As with many of Dahl’s stories, it involves a young lad in England doing over the world in one way or another. This time with pheasant poaching. Nicely done, sir.
Danny, The Champion of the World
Meet Danny, a young chap in England whose mother, sadly, died when he was but four months old.
His father, William, has since raised him. And they live in a caravan behind a service station his father runs.
The setting is supposed to be around the early to mid-1970s, we believe, so there’s a kind of quaint feeling to things (seriously, who could run their own service station these days with Shell around?).
Anyway, when Danny is nine he learns his father is an avid poacher of local pheasants. Which, of course, remains pretty illegal.
One early morning, Danny wakes up to find William hasn’t returned from a poaching trip. It was to take pheasants from local business magnate Victor Hazell.
Danny drives out to Mr. Hazell’s place and finds his father in a poaching trap, with a broken ankle. He’s able to help his father to safety.
To get their revenge, the father/son duo hatch a nefarious plot! To catch all of Mr. Hazell’s pheasants.
So, Danny uses his cunning wiles to add sleeping pills to raisins. Which they feed to all 120 of the feathered beasts.
The vicar’s wife, Mrs. Clipstone, is transporting the sleeping pheasants in an oversized pram to Danny and William. But the birds wake up and go shooting off into the air, causing all manner of commotion.
Events wrap up with Mr. Hazell accusing William of theft, but the business dude is left humiliated as Danny and William shoo the pheasants into his car—which ends up covered in all manner of crap.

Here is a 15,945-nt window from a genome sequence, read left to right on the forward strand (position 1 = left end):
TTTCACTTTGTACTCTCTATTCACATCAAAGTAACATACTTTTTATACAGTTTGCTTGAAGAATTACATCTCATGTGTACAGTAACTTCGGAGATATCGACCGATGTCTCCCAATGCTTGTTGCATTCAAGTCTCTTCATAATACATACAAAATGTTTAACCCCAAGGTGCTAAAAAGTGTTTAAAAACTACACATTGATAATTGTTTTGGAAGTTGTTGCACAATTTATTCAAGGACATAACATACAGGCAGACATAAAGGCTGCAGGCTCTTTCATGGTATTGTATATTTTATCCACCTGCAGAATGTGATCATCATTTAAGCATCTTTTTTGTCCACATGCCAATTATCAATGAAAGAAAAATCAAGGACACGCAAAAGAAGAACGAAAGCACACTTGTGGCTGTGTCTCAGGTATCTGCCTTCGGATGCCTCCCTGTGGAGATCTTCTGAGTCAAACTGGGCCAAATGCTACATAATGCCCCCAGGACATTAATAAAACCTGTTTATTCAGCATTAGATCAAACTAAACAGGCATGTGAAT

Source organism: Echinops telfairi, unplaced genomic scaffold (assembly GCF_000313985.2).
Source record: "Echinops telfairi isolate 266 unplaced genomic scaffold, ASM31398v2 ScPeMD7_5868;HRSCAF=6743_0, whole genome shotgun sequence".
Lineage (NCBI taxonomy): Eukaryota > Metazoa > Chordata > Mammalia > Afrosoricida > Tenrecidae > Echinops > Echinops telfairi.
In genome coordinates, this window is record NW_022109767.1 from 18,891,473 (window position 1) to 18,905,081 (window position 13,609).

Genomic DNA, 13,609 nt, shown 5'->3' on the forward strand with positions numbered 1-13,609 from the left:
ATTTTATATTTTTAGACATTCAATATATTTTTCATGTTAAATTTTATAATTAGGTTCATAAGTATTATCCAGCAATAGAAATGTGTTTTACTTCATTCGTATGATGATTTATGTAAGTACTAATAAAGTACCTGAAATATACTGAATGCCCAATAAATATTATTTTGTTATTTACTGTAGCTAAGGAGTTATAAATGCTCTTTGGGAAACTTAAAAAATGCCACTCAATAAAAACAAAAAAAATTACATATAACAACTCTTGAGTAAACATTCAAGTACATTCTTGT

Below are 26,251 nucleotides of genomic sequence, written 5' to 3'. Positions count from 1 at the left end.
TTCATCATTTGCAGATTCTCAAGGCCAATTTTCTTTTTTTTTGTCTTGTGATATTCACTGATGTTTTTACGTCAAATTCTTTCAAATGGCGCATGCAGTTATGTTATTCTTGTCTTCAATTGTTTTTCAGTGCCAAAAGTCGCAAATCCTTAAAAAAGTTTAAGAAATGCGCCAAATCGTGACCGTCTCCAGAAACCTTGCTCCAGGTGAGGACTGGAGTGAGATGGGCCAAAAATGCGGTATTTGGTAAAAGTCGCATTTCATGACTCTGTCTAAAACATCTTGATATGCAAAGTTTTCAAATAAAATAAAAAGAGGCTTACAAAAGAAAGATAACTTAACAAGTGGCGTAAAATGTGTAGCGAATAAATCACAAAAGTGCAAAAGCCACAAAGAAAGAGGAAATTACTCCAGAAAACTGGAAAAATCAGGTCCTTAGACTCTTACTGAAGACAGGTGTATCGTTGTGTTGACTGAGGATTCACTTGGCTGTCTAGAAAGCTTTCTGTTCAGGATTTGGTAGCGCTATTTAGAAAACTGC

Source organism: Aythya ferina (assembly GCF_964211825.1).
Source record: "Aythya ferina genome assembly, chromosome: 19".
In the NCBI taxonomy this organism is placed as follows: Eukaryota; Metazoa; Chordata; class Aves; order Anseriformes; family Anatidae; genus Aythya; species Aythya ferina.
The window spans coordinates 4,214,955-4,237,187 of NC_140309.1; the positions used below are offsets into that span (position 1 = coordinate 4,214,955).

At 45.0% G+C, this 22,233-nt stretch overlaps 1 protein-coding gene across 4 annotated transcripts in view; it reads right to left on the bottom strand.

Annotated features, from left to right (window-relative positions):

The book ends with his father, and several locals, hailing Danny as the “champion of the world”. Chuffed, he and his father head into town and discuss potentially poaching local trout.
So, there we go! Another one of those darkly humourous, sentimental Roald Dahl tales.
For us as kids, his stories stood out thanks to that advanced nature of the funny bits. There’s often a sense of melancholia hiding behind the surface (Danny’s mother’s death, for example).
Whereas we sat about watching Blue Peter, bored of its grinning presenters, Dahl’s work has character. And treats its audience with respect.
Danny, the Champion of the World certainly isn’t his finest work. But, decades on from first reading it, it has a strong place in our childhood reading memory collection.
It’s daring, a bit scary at times (such as with rescuing William from the pit), and there’s a sense of fiendish glee.
Another one we can recommend to anyone reading this with kids. Along with the rest of Dahl’s rather impressive canon.
Gavin Millar took on directorial duties for this 1989 made-for-TV adaptation.
Jeremy Irons (who we mentioned recently in, “LET THEIR BLOOD… RAIN FROM THE SKY!”) plays William. And as Samuel, we have Mr. Iron’s real life son taking on the role. Which is cute.
Despite this introduction to the world of acting, it appears Samuel Irons didn’t attempt any further acting gigs after around 1990.
Robbie Coltrane (of Cracker fame) stars as Victor Hazell.
At 95 minutes, it launched in April—shortly before another made-for-TV film adaptation of The BFG.
As we loved the book as kids, we vaguely remember watching the film. Although our memories of it are somewhat hazy.
Reviews seem pretty positive online, although it’s not the first Dahl adaptation that springs to mind. Yet, we have happy memories about it all.